From a distance, the candy-apple red trolley parked on the corner of Elm and Houston streets looked more like a prop from Mister Rogers’ Neighborhood than an appropriate mode of transportation while meditating upon the assassination of President John F. Kennedy.
Similarly out-of-place-looking was Michael “Scott” Aston, owner and operator of Big D Fun Tours, who cheerily invited passers-by to join him as he traced the routes of Kennedy’s motorcade through the city and Lee Harvey Oswald’s attempt to flee the scene. From the grin on his face and lively kick in his step, I would have guessed Aston was selling deep-fried Nutella or an eighth Harry Potter book — really, anything besides tickets to hear someone talk for an hour about manslaughter. But something about seeing “Fun Tours” and “Assassination” in the same heading felt oddly enticing, if borderline morbid, so I stepped onto the trolley to find out what could be “fun” about reliving the events of November 22, 1963.
On the inside, the refurbished trolley looked just as charming as a Disney Land streetcar, but with the added benefits of air conditioning to keep all 20 or so passengers cool in the afternoon heat. Across the aisle from me sat a pair of college students who had their Instagram apps ready to document the tour on their iPhones, but the rest of passengers were mostly middle-aged couples who had recently come out of the Sixth Floor Museum, stacks of glossy exhibit brochures still in their hands. Most of the passengers were visitors passing through the city; Kelly Leger, for example, came from Florida to visit her family in Dallas, and a family of three had come from Australia. Others, like me, had recently moved to Dallas from out-of-state.
After a group of older women filled in the remaining seats, Aston put on his headset and announced, “Folks, welcome to 1963.”
As someone who didn’t know that Kennedy’s assassination took place in Dallas until I saw the cover of Stephen King’s 11/22/63, I was overwhelmed by the number of details Aston covered with the first few minutes of his narration. He related it all with the relaxed tone someone would use to refer to the ending of a story that everybody has already read. Although I’ve lived in the United States long enough to have learned about the nation-wide implications of Kennedy’s assassination, I haven’t lived in Dallas long enough to have known what folks were referring to when they say “the grassy knoll” or “the School Book Depository.” I nod along upon such a reference, but feel like a bit of an impostor—just like anytime I try to throw “y’all” into a conversation.
Hearing Aston discuss his intimate knowledge about the event—like Texas Governor John Connally’s suggestions to move the presidential fundraising site, the personal disagreements between the Kennedys and Vice President Lyndon B. Johnson, the corset Kennedy was wearing in the convertible to ease his back problems—made me feel like I’d stepped into a conversation that was too sophisticated for someone with no roots in this city and no experience with Kennedy’s presidency besides a high school history course.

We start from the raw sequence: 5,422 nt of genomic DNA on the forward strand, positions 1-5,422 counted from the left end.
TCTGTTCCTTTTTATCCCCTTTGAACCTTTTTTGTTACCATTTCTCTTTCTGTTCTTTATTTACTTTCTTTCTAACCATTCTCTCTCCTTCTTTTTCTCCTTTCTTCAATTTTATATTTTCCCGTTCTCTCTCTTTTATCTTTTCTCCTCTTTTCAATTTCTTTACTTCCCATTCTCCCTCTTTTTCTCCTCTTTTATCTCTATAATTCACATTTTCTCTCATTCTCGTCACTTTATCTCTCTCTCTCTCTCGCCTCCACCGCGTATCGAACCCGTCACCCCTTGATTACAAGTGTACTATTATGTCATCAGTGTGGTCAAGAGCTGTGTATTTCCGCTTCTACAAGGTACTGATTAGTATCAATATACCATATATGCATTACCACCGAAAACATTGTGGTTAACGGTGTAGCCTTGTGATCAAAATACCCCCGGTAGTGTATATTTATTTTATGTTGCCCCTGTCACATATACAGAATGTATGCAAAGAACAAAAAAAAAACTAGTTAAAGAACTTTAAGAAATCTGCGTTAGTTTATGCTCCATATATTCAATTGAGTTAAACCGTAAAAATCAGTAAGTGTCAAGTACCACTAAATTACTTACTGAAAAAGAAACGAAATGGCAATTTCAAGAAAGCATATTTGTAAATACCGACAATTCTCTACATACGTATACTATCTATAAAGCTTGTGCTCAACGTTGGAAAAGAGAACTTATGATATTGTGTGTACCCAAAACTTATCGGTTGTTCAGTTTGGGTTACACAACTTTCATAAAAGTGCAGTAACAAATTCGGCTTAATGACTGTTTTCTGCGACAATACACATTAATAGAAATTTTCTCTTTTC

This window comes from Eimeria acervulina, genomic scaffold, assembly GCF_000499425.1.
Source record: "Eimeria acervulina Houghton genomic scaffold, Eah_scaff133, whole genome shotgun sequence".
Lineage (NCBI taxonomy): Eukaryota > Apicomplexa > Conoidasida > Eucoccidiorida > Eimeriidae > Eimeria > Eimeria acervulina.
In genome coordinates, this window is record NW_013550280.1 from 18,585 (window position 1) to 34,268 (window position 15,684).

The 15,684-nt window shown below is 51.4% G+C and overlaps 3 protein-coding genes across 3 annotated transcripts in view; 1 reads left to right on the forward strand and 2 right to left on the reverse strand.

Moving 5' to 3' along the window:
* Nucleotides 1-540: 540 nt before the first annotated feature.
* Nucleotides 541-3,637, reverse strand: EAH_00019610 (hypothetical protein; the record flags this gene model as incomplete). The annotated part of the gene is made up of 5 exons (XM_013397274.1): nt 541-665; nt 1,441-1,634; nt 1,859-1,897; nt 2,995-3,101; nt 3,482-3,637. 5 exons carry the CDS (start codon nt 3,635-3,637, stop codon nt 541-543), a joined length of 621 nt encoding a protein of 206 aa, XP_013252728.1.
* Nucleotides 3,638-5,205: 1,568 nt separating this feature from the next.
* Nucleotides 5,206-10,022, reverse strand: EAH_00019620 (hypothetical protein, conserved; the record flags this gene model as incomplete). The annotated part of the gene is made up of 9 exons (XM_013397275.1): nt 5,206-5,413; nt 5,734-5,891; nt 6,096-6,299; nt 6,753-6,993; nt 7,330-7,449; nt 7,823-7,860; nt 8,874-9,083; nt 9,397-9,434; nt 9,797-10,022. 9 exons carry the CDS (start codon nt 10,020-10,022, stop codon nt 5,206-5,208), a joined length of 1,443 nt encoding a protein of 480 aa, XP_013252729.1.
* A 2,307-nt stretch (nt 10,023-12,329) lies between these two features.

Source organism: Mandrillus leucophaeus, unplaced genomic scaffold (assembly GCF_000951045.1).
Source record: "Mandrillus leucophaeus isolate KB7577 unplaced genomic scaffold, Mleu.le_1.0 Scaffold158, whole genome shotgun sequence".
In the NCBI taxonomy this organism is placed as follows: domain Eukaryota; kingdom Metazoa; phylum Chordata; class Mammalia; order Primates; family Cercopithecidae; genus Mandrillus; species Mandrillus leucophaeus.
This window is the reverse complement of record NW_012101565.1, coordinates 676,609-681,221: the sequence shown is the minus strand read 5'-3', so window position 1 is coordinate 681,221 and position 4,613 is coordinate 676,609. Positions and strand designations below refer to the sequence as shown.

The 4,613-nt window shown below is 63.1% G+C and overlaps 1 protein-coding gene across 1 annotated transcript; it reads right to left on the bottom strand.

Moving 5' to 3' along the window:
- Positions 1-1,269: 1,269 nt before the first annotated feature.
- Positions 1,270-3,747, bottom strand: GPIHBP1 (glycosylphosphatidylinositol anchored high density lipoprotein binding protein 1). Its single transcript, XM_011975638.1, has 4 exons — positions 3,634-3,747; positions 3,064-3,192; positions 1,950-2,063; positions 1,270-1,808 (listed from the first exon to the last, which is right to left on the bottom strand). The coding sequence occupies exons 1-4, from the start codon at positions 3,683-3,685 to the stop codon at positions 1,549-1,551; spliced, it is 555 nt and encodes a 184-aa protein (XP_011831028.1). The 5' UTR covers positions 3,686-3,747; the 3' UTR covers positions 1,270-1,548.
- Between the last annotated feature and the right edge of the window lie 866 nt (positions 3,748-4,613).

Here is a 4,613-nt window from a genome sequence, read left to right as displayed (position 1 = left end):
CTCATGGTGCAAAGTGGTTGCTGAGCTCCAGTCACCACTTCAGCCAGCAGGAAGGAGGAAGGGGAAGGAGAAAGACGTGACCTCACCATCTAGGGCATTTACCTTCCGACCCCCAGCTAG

As if he’d read my mind, Aston set me at ease by taking a few steps backward and recounting the general climate surrounding Kennedy’s presidency. “A lot of things had to fall into place for this day to happen,” he said. While he drove us through the Friday afternoon traffic down Harwood, Main, and Elm streets, Aston set the stage for Kennedy’s visit by describing American culture in the early 1960s; from the momentum of the civil rights movement to the Cuban missile crisis, he related some of the biggest issues on people’s minds shortly before the Kennedys’ trip to Dallas.
“Presidents—they didn’t come to Texas,” Aston went on, describing the excitement surrounding the day of Kennedy’s motorcade as more than 150,000 people came to Main Street to catch a glimpse of the president and his wife. “This was more electric than a Beatles concert. The nearest parking spot was 15 blocks away.”
As the trolley turned left onto Elm Street and headed towards the old Texas School Book Depository, all of the passengers straightened up to catch each word of Aston’s play-by-play of the shooting. We craned our necks to get a view of the infamous sixth-floor window, and Aston narrated every detail about the shots heard at Dealey Plaza, with the energy and enthusiasm of a baseball announcer. Adding to the intensity of Aston’s narration were short sound bites from 50-year-old radio announcements and police dispatcher recordings that captured the frenzy of the moment. Even though Aston said the entire shooting took less than six seconds, I was surprised by how quickly our trolley drove past the grassy knoll; half a dozen of the passengers waited until the depository building was barely visible to turn back towards our tour guide.